Thousands of people drive by the William Bates house every day without even realizing they are passing the property and home once owned by one of the most successful and influential textile manufacturers in South Carolina. Almost completely obscured from view by trees and bushes along Highway 14, the William Bates house, built in 1835 and listed on the National Register of Historic Places in 1978, is a privately owned piece of Greenville’s rich history.
The home itself is believed to be the only remaining structure associated with textile pioneer William Bates. A two-story clapboard-sided home with a tin gabled roof and a foundation of granite and fieldstone piers, the home has survived the test of time. Renovations and updates have long since changed the interior of the structure, but some of the original details have been left intact. The home is flanked on both the front and rear by porches extending the length of the home, each of which is supported by nine simple columns.
William Bates, the textile pioneer
William Bates, who was born in Pawtucket, Rhode Island, began working in the textile industry at the age of 8. In 1819, he relocated to South Carolina primarily to work in the Weavers’ factory located in the Spartanburg District. Around 1830, Bates went to work at Lester’s factory on the Entree River and in 1833 he purchased 300 acres of land from Josiah Kilgore for $810. This purchase made way for the initial construction and founding of “Batesville,” a revolutionary textile mill.
Batesville is built
Batesville is typically thought of as the first true textile plant in the county. Over the years it was enlarged several times and by 1840 Greenville County was producing $72,000 worth of cotton goods, primarily from the Batesville plant. William Bates had truly become one of the most successful mill owners in South Carolina.
In 1850 Bates’ son-in-law, H.P. Hammett, joined William Bates & Co. and helped with the continued expansion of the Batesville plant. By the time it was sold to Charleston-based Trenholm, Frazier & Co. in 1862, the plant was operating 3,000 spindles.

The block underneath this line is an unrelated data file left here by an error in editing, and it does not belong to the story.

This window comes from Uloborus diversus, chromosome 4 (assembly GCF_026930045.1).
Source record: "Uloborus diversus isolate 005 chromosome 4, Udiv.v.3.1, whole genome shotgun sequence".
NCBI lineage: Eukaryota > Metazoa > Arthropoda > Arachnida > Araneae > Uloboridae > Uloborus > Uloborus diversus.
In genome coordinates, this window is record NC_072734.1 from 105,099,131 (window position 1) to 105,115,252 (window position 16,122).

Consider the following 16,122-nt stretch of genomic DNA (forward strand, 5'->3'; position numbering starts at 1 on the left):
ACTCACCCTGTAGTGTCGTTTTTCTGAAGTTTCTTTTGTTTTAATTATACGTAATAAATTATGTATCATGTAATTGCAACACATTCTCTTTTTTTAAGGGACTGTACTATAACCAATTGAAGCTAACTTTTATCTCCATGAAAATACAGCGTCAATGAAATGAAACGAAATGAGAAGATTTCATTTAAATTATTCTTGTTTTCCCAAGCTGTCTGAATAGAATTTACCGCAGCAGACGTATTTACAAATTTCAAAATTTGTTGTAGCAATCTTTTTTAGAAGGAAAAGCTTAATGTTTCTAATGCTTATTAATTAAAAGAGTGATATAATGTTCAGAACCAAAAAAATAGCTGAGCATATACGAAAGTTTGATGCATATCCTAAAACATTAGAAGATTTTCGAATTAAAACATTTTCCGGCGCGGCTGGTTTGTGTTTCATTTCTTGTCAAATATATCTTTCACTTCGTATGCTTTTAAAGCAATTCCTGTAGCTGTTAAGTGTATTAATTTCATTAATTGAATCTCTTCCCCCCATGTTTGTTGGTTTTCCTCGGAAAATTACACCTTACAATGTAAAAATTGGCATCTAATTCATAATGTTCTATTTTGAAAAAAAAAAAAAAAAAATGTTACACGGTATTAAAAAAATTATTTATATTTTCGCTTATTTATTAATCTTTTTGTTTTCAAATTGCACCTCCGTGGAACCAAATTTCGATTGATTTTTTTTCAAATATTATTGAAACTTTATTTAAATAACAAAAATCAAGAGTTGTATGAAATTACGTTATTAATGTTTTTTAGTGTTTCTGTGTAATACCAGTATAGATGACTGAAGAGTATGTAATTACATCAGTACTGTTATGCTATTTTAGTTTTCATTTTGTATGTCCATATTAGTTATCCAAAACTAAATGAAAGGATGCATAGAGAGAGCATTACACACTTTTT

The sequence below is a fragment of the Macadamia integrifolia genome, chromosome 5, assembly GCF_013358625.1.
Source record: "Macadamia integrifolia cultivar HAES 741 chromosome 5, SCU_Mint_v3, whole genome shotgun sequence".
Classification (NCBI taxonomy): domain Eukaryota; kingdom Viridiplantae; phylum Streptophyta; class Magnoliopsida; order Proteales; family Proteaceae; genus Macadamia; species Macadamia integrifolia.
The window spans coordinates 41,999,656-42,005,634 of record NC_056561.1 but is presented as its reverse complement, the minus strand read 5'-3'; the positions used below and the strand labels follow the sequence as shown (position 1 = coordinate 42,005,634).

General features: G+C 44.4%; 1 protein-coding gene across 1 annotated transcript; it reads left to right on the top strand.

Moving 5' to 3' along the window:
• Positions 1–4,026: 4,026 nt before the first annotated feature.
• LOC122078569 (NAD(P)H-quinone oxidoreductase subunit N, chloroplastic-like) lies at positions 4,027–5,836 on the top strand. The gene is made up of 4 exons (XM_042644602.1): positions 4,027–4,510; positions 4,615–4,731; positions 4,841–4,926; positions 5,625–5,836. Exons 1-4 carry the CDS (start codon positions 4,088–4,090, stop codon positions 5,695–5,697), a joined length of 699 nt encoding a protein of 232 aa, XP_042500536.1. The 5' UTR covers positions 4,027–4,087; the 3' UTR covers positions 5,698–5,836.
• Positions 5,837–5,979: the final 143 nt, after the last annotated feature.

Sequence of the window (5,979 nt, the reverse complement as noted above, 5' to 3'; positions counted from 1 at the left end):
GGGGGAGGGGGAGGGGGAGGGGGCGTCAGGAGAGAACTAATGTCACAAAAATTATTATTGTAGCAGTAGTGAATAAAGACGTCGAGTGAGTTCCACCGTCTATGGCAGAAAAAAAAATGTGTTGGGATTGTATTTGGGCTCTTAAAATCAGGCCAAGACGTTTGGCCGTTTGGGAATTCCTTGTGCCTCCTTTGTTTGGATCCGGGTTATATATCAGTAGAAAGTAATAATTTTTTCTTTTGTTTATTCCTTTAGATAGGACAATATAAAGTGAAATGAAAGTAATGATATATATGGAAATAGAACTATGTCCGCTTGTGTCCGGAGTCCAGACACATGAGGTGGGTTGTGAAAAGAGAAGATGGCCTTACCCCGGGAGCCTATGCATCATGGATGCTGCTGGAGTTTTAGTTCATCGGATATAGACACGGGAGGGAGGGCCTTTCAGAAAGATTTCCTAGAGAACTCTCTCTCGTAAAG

The sale of the Batesville plant made way for Bates and Hammett to purchase Garrison Shoals, located on the Saluda River, with the plan of eventually building a cotton mill at the location. Several events would delay progress on construction of the plant at Garrison Shoals, however, including the ongoing Civil War; William Bates’s death in 1872; and the financial panic of 1873. But, through Hammett’s perseverance, Piedmont Manufacturing No. 1 was put into operation in 1876 with a water wheel providing power for 5,000 spindles and 112 looms. This marked the real beginning of the textile boom in Greenville County.
Piedmont Manufacturing gets its start
The opening of the Piedmont Manufacturing Co. and the subsequent success of the operations made way and created the path for other textile plants to be built in and around the Greenville area. After several additions, including two complete new plants (Piedmont Nos. 2 and 3), Piedmont Manufacturing was the largest mill in the state, boasting a total value of manufactured goods well over the million dollar mark.
The Batesville and Piedmont Mills are early predecessors of the extensive Greenville textile industry history and evolution.